“Seriously focused” was the apt description of all the players involved in the courtroom drama. The jurors, who were probably the only un-coached participants, were clearly all determined to be as serious as humanly possible during the courtroom proceedings. It was evident that all of us jurors were very serious about fulfilling our duties, about listening carefully, staying focused, trying to stay fully awake, and seeking to be fair to all sides. Only once was there an inadvertent gasp from one juror when one part of some testimony seemed at odds with all presented earlier. Some jurors took notes throughout the proceedings, as allowed, while others of us simply focused without writing, trying to soak in all the evidence presented.
The courtroom provided so much to observe that one was often tempted to shift one’s focus—the lawyers, the plaintiff and the defendant, the judge, the bailiffs, the court recorder, the unknown public sometimes walking in and out, the other jurors, and the whole scene. A different scene was the jury room where we were sent for various breaks over the course of the four days. There we were not allowed to speak of the trial until the time for deliberations. So, there we began to get to know some of the other jurors and their personalities and talents, like singing. And there the bailiff, who herded us in and out of the courtroom and the little jury room, became our friend and offered some light relief from the seriousness of the trial.
Over the four days in that courtroom, each of us learned a lot from our observations of the different players’ habits. But not all impressions of courtroom demeanor held forever. At the end of the trial, when the judge graciously came to speak with and thank the jury in the small sideroom, he surprised some of the jurors by showing his casual, light side that contrasted dramatically with his most serious courtroom face. With a sense of relief that the trial was over finally, jurors bantered with the judge about their discovery of his smiling face and humanity.
[quote float=”right”]This real-life experience made me appreciate why we should not shirk it if we’re summoned and should not dismiss it as an institution of our free democracy. [/quote]Finally, all the evidence had been presented, and it was time for the jury’s deliberations and the effort to reach a verdict. That was when the beauty and the fairness of the trial by jury seemed to shine, in spite of all the arguments and weaknesses of the system. Twelve citizens, not the lawyers, not the judge, not the motley array of witnesses, talked and weighed, and reached a verdict. Jurors had their disagreements as to what they had heard and seen in the testimony. But all adhered to the judge’s instructions to keep only to the laws pertinent to the case. The verdict finally reached seemed as fair as possible for all in the end. And I don’t think that verdict could have been reached so fairly by any of the other players in the case.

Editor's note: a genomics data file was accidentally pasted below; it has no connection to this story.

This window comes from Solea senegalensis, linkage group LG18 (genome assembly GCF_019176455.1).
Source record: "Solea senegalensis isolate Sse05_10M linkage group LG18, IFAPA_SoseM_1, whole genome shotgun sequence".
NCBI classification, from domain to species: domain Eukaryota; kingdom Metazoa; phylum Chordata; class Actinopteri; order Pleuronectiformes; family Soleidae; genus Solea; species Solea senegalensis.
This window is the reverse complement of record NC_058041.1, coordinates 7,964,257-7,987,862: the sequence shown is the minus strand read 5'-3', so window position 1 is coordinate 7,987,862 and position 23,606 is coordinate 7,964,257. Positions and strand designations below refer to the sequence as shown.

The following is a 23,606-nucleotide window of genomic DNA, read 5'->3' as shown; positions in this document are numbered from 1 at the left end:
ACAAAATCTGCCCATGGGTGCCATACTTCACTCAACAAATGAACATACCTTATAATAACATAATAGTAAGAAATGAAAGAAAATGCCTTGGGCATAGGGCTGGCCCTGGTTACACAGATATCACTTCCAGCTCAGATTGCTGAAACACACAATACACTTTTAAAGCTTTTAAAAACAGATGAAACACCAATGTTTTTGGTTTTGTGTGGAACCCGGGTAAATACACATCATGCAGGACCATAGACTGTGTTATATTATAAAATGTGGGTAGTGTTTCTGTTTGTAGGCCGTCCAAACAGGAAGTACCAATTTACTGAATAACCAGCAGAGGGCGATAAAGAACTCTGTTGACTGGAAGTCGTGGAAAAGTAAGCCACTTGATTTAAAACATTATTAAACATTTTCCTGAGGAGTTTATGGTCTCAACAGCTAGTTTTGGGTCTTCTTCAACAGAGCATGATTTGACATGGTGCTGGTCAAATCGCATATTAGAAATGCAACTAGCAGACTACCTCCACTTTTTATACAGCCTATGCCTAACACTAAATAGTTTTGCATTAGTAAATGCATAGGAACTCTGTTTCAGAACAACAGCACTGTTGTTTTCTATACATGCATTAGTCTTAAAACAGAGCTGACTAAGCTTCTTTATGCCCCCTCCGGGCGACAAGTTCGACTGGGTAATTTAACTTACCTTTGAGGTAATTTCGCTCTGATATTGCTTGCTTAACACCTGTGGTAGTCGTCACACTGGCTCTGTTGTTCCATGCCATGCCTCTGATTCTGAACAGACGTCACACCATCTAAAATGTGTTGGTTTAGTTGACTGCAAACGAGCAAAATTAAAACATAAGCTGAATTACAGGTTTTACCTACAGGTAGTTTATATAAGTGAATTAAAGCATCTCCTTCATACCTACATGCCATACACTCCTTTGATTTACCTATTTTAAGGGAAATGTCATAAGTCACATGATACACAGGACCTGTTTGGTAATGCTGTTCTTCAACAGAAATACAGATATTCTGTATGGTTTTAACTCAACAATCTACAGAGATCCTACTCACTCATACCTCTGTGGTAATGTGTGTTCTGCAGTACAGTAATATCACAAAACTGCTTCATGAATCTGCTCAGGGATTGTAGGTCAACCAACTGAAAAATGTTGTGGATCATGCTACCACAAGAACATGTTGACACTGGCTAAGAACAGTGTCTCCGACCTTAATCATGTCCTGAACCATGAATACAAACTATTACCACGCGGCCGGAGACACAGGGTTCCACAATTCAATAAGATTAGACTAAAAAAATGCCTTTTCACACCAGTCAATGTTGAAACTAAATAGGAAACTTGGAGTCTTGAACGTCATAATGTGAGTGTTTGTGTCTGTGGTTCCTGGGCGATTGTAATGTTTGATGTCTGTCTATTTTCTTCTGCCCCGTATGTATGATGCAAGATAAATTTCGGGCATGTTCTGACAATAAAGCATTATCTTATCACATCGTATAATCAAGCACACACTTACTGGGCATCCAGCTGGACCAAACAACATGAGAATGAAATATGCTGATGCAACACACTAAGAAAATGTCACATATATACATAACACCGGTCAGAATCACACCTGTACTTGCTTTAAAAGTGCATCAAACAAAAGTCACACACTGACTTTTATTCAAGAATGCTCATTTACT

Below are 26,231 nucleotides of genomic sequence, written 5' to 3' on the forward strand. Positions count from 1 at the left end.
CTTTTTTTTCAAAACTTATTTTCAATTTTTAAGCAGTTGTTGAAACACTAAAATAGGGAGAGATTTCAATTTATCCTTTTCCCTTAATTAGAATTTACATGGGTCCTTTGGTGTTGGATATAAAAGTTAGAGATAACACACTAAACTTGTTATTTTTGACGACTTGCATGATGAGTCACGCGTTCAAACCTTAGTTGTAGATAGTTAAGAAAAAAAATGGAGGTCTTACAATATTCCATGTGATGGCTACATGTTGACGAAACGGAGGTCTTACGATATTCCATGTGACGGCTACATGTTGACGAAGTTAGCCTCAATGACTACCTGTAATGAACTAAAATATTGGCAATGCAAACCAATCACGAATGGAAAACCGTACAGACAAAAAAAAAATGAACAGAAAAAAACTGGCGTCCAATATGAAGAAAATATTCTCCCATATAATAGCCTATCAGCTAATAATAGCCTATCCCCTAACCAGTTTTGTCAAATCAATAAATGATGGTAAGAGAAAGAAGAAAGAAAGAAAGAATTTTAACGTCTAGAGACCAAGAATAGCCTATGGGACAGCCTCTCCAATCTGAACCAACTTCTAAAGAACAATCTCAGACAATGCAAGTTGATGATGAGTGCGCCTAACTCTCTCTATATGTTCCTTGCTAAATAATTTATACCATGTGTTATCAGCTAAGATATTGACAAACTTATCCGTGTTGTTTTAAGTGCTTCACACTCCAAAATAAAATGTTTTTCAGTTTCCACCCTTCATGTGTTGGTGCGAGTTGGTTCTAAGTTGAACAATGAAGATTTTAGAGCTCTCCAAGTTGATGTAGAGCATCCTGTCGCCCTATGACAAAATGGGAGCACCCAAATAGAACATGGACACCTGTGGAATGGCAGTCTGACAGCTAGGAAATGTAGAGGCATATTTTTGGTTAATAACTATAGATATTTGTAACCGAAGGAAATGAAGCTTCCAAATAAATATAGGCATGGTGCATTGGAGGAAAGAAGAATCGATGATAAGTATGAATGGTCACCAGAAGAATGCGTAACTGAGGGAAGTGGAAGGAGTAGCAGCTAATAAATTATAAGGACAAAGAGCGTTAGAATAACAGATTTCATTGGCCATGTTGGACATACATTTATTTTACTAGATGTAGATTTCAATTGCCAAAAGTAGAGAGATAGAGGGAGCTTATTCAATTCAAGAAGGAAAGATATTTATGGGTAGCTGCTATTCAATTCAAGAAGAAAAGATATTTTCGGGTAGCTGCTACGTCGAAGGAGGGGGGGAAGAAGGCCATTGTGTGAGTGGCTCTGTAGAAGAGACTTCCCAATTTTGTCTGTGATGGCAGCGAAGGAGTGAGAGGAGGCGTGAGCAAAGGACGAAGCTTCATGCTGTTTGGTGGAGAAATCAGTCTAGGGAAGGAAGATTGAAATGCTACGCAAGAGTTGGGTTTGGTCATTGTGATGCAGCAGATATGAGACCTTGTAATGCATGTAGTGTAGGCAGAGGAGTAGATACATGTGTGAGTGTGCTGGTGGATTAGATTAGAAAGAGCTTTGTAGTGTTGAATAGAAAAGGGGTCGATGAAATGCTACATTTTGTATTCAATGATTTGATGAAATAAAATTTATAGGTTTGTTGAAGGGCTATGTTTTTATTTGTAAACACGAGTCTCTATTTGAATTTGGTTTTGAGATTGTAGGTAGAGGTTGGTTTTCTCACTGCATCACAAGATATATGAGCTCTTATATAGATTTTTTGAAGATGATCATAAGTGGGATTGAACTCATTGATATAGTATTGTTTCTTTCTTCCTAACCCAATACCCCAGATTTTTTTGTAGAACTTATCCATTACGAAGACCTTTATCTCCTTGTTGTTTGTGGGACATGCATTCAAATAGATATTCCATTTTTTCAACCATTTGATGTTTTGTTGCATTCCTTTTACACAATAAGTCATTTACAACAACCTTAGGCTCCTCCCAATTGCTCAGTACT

What an experience it was—this jury service—full of new insights, feelings, and mostly the understanding of what it is to be a member of a jury in an American courtroom, in such contrast to my previous perceptions from decades of reading about and watching videos of trials by jury. Regardless of all the shortcomings of the system, this real-life experience made me appreciate and value more than ever this special right we have and why we should not shirk it if we’re summoned and should not dismiss it as an institution of our free democracy. What I learned serving as a juror was fascinating to me as one who loves understanding and learning from experiencing. I recommend it for all citizens.
Thinking back to a case I once had, I wished then and even more so now that my lawyers had been able to prevail in our original effort to have my case against the government tried by jury and not by all the politically appointed judges with their possibly innate trust in the actions of government. Should any of us ever have to be involved in litigation, we should all have the right to trial by jury. And we should all honor a summons to serve on a jury if and when we are called. I will gladly agree to serve if ever summoned again. I recommend jury service as a real experience of value to any citizen in the midst of a virtual world.
Elizabeth (Liz) Colton, a former American diplomat, foreign correspondent, and professor of politics and journalism. Currently, Liz is CEO of the Dallas Committee on Foreign Relations and previously served as program-director for other American Committees on Foreign Relations. She grew up in Asheville and the mountains of Western North Carolina.